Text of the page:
Currency markets are important to a broad range of participants, from banks, brokers, hedge funds and investor traders who trade FX. Any company that operates or has customers overseas will need to trade currency. Central banks can also be active in currency markets, as they seek to keep the currency they are responsible for trading within a specific range.
Forex is always traded in pairs – for example AUD/USD. You speculate on whether the price of one country's currency will rise or fall against the currency of another country, and take a position accordingly. Looking at the AUD/USD currency pair, the first currency (AUD) is called the 'base currency' and the second currency (USD) is known as the 'counter currency'.
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Arbitrage is based on the premise of the forex trader trying to make a gain from small differences (of the currency) that exist either in the same or different markets. This is primarily a form of speculation. Identifying the right conditions and employing this strategy is not an easy task. Arbitrage strategy best market participants who have best technology systems and have quickest access to information. Arbitrage is best employed when the same currency has two different prices.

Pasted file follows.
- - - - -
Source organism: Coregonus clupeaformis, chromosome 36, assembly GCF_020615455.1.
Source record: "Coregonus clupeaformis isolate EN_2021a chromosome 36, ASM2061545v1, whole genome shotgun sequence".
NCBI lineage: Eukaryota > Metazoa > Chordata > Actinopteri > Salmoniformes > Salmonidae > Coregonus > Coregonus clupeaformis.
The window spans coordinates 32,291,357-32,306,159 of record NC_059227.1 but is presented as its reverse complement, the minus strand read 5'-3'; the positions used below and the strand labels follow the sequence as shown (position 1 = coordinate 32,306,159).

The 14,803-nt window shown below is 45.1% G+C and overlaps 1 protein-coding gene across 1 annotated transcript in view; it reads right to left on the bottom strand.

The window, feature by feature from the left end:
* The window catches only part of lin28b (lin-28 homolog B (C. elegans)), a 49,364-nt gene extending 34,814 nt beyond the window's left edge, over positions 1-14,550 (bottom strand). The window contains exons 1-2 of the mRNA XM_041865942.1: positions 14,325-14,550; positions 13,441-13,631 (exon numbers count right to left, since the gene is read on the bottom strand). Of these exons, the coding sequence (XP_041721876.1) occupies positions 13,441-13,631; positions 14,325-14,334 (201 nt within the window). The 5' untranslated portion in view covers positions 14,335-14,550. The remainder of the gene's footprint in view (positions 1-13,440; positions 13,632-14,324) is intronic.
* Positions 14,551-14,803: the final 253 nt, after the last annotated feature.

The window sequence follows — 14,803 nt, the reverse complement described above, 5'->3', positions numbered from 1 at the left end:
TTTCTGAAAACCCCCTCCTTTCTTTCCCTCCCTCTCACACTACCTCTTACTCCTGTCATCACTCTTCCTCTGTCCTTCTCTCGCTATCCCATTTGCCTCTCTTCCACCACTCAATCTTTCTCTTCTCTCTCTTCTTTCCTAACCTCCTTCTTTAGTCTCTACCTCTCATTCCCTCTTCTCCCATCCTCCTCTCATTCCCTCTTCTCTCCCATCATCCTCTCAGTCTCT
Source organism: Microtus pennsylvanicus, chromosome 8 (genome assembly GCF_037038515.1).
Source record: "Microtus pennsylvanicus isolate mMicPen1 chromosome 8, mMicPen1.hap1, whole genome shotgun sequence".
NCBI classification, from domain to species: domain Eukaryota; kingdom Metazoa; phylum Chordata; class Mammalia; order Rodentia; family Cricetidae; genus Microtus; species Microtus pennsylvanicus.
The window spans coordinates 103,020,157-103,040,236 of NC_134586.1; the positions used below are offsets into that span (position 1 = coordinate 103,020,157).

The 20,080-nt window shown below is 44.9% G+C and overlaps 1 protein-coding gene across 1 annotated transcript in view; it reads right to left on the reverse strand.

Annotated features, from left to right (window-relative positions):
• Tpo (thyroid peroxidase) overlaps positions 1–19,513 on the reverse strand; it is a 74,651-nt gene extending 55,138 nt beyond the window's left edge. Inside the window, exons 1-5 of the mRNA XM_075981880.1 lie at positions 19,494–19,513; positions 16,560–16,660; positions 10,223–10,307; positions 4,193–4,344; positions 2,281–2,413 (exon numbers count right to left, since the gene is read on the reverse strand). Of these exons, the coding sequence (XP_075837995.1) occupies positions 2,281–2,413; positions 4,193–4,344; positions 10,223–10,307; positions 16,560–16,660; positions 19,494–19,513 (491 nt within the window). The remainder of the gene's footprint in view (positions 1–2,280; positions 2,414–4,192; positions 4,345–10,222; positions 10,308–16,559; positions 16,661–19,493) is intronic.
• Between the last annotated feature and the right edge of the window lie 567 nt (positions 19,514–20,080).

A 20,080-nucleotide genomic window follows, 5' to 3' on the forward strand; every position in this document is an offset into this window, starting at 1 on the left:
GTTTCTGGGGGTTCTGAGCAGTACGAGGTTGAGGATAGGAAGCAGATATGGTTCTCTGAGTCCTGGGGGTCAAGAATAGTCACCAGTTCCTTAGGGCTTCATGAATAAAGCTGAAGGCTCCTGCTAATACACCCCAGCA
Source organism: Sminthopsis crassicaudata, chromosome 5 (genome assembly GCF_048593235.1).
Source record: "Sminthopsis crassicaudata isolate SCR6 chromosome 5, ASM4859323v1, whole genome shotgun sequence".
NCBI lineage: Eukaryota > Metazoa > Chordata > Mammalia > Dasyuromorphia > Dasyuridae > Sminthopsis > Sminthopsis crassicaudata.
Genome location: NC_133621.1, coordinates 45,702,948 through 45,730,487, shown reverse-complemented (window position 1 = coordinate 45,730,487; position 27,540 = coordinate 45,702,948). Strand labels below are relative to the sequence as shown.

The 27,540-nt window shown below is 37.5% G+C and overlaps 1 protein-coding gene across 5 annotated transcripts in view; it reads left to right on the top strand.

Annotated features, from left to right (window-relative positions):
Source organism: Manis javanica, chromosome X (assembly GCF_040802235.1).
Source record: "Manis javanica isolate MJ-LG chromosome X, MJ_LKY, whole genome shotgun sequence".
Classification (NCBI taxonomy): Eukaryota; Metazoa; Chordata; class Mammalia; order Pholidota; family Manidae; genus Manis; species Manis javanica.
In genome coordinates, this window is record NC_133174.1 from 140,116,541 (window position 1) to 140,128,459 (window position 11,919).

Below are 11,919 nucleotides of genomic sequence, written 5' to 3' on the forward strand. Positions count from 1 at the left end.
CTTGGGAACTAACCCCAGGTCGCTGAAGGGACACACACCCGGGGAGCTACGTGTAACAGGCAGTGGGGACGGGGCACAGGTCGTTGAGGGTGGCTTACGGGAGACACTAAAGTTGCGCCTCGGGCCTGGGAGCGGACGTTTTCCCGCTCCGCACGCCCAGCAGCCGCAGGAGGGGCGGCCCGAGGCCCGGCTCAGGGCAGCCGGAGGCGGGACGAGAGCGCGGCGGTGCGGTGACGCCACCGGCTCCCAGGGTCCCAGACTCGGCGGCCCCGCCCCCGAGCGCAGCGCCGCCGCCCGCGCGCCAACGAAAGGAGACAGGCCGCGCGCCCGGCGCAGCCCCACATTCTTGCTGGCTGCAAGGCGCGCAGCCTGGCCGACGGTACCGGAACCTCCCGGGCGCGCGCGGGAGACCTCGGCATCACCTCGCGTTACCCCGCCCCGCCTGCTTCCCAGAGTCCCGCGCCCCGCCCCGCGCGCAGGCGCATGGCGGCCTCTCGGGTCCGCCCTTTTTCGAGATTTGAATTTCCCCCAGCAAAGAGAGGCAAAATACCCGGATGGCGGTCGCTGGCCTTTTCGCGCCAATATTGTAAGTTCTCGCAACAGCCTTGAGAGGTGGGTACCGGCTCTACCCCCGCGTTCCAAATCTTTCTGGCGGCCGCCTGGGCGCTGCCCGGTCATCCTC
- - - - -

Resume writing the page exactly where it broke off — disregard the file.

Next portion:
For this strategy, we will use the Exponential Moving Average (EMA) indicator. The previous week's last daily candlestick has to be closed at a level above the EMA value. Now we have to look for the moment when the previous week's maximum level was broken. Next, a buy stop order is placed on the H4 closed candlestick, at the price level of the broken level.